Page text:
Monday, December 6, 2010

An American leftist teacher explains the North Korean crisis

Occasional Marmot's Hole commenter valkilmerisiceman linked to this video, which seems to me to do a decent job of summing up the leftist position on the recent North Korean crisis.

Just as we see with things like, say, opposition to the FTA, we have a situation where a little information can be a dangerous thing. Like with the above linked UAW action alert, this video is a cherry-picking of data intended to arrive at a pre-determined (and self-serving) conclusion.

Let's start with his description of what the US and South Korea were doing to (in his mind) provoke North Korea. He says:
The United States has 28,000 troops in South Korea and they're there for a specific reason. Most of the US troops are at the border. And the United States, just a few days ago, just yesterday, actually, had war games (what they're called), which is a preparation pretty much for war. War games is letting the country you don't like know that, "we've got the artillery, and at any time we want, we can invade you." That's exactly what war games are. And the United States and South Korea had a joint war games session in the Yellow Sea, and North Korea took it as a threat, which it was, and North Korea, well...
This is fraught with so many wrongheaded assumptions I can't possibly give them all their due, but I'll try to hit the highlights. First, the US troops are not at the border. Even the 2ID (Second Infantry) that is forward deployed is only as far north as Tongduch'ŏn [Dongducheon] and they are being moved south. On a related matter, while the primary role of USFK is to defend against an attack by North Korea, the US military presence in South Korea is instrumental in maintaining peace in Northeast Asia, a region that has been the site of immense volatility up to the Korean War.

Second, the "war games" (actually naval exercises) were not at all about invading North Korea but about defending South Korea's northernmost "Five Islands of the West Sea" (서해 5도) from North Korean attack or invasion, along with the waters south of the Northern Limit Line, the de facto border. Ironically, in shelling Yŏnbyŏng-do's [Yeonbyeong] main island, North Korea has again demonstrated precisely the need for such naval exercises.

This teacher then suggests that North Korea was simply reacting to this threat by, well, shelling Yŏnbyŏng-do. This is a key place where his facile analysis falls apart, for it strips North Korea of any agency in setting its own agenda (agency achieved in part by repeated aggression). What is important to note here is that North Korea is not attacking South Korean ships, waters, and now civilian communities in the region because it feels threatened but because it is trying to bolster the image of the military by pitting it against the enemy, as a justification for the Pyongyang regime's Songun [sŏn•gūn, 선군; "military first"] Policy.

North Korea's sinking of the Ch'ŏnan in March and the shelling of Yŏnpyŏng-do were only the latest in a string of sometimes deadly attacks and clashes going back to 1999, when North Korea — for the purposes of promoting Songun Policy for domestic consumption — unilaterally declared its own maritime demarcation line that essentially laid claim to much of the South Korea-controlled waters south of the NLL. While the NLL follows principles of equidistance used in determining territorial waters and EEZs, North Korea's proposed line removes South Korea's "Five Islands of the West Sea" from the equation when determining who should control the waters in that part of the Yellow Sea.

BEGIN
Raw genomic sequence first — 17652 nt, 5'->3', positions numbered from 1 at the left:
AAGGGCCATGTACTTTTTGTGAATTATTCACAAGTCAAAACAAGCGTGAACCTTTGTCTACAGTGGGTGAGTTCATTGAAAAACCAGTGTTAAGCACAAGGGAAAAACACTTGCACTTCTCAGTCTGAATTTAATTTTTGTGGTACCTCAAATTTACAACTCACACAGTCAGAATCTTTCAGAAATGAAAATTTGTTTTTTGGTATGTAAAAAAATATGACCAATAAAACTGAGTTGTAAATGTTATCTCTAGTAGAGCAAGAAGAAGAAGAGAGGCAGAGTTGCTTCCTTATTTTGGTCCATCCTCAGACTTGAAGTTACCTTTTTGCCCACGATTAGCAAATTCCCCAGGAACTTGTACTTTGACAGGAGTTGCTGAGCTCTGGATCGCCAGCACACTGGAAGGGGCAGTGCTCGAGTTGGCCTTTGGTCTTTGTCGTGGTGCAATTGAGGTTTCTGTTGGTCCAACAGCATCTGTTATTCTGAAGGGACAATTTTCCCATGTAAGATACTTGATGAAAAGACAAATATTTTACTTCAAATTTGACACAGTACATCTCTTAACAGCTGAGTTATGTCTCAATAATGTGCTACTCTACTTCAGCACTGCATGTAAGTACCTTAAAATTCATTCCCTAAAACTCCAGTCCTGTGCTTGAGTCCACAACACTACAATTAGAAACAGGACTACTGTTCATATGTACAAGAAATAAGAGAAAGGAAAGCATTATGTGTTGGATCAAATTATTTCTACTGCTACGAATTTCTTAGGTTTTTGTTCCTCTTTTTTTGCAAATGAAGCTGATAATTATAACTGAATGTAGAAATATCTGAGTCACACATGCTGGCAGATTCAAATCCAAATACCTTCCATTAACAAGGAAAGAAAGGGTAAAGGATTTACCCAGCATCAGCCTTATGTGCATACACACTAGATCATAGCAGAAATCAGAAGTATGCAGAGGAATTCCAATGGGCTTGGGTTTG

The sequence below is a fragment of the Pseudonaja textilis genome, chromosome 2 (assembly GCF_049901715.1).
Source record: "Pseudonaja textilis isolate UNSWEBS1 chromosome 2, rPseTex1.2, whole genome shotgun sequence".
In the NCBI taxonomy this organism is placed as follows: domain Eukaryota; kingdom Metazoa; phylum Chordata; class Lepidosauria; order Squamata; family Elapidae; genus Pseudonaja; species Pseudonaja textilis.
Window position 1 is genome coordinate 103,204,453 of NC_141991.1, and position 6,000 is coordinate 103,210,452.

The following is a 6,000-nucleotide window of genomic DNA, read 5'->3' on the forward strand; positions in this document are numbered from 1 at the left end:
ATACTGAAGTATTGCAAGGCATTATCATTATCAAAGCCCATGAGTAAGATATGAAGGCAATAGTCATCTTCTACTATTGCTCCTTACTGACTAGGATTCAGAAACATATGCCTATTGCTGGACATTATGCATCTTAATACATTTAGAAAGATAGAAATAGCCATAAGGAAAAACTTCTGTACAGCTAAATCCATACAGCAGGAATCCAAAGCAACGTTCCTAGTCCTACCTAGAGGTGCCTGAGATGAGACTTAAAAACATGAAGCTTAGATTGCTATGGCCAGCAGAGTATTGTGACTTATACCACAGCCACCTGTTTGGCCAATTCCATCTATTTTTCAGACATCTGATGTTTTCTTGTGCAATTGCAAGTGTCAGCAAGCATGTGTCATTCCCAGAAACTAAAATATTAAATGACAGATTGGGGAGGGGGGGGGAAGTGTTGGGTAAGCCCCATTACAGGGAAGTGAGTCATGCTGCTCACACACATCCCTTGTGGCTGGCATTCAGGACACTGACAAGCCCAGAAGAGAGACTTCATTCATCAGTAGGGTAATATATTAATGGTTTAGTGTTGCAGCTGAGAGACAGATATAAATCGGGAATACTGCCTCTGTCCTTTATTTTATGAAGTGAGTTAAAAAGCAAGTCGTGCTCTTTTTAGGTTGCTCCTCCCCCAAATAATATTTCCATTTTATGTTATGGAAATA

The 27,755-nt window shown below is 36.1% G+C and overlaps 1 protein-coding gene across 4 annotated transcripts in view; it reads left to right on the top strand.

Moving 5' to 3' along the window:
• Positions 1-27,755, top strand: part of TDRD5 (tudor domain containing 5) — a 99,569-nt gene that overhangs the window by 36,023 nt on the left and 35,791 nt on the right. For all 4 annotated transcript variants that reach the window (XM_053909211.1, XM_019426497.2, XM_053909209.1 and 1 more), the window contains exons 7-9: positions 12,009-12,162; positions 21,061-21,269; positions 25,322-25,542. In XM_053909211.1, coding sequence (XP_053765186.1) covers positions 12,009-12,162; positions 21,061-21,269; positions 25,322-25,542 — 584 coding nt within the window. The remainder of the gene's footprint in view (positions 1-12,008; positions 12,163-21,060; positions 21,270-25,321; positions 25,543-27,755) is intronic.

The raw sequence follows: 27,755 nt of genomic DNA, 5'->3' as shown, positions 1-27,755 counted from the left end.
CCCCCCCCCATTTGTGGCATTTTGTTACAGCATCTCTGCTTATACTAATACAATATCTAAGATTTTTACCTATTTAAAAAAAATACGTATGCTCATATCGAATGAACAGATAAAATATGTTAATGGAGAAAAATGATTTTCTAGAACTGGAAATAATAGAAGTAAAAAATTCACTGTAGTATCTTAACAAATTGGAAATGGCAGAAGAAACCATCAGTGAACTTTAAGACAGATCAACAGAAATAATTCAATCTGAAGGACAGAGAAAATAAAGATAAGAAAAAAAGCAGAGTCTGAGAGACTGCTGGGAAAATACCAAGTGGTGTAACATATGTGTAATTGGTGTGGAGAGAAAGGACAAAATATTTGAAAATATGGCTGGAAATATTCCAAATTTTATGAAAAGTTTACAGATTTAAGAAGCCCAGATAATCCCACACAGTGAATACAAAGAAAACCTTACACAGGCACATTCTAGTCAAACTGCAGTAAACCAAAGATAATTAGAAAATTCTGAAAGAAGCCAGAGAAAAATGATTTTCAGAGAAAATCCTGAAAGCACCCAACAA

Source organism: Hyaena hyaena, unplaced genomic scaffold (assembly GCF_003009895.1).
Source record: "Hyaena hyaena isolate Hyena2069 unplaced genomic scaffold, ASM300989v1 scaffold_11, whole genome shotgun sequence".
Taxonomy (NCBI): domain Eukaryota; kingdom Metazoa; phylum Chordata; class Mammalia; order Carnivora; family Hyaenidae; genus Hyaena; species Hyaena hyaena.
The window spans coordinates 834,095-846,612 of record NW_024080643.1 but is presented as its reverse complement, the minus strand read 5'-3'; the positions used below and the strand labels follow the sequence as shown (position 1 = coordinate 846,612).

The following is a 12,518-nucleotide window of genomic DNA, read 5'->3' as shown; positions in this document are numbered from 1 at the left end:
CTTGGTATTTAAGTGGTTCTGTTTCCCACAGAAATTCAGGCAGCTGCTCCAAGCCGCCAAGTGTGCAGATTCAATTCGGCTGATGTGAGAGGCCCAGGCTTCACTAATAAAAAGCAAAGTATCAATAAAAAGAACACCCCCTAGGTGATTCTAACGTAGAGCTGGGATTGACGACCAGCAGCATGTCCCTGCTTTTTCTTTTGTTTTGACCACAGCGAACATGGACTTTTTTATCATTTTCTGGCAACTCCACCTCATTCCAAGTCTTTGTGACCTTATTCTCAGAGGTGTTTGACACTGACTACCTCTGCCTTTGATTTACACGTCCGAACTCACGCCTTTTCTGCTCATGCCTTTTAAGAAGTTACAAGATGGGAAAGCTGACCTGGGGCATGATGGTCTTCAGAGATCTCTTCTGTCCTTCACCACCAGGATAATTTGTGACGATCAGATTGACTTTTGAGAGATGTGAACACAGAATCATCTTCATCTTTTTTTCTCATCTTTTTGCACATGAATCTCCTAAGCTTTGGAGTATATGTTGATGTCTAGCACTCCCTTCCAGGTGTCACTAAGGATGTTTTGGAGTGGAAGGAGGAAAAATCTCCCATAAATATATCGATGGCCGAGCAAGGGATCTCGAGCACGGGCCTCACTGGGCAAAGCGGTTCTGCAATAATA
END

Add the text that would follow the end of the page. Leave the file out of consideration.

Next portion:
It's a nonstarter and Pyongyang knows that, but it gives them continuous opportunity to push the envelope and create enough trouble to engineer (for domestic consumption) an enemy encroaching on North Korea's sovereignty that will bolster domestic support and justify their hold on power, while being low-key enough that it won't likely trigger a devastating wider war which would almost certainly mean the end of the DPRK.

The teacher fails to recognize that when making his argument about negotiations, the bulk of which is also problematic. "The United States could settle this in an hour if it wanted to," he tells us. In a nutshell, he is saying, the US is at fault for the North Korean crisis because President Obama, like his predecessor President George W. Bush, has refused to negotiate with North Korea. Under President Bill Clinton, there were negotiations and things were just fine, but without direct talks, like now under President Obama and ROK President Lee Myungbak, things just fall apart.

This is fraught with error. For starters, North Korea did engage in clashes with South Korea in this region during the Clinton administration when the two sides were talking. These attacks occurred under Sunshine Policy when Kim Daejung and Roh Moohyun were president. They occurred not because of the existence or lack of negotiations, but because North Korea gains politically at home and economically from its neighbors by engaging in such brinksmanship.

Negotiation and Sunshine Policy had their place and may again in the future. But North Korea was hell-bent on the prestige and power of getting a nuclear weapon since the first Bush administration. The original Six Party Talks and Agreed Framework slowed down their progress (I believe Washington, Seoul, and Tokyo were working from the idea that buying time was the best option as Pyongyang would eventually collapse or make Chinese-style political and economic reforms), but did not eliminate North Korea's nuclear program. Engaging with North Korea economically and politically did not stop the attacks in the Yellow Sea.

So when Presidents Obama and Lee decide that it's time for the US and South Korea to stop being schmucks, this failure to communicate is not the cause of the confrontation but rather a response to it.

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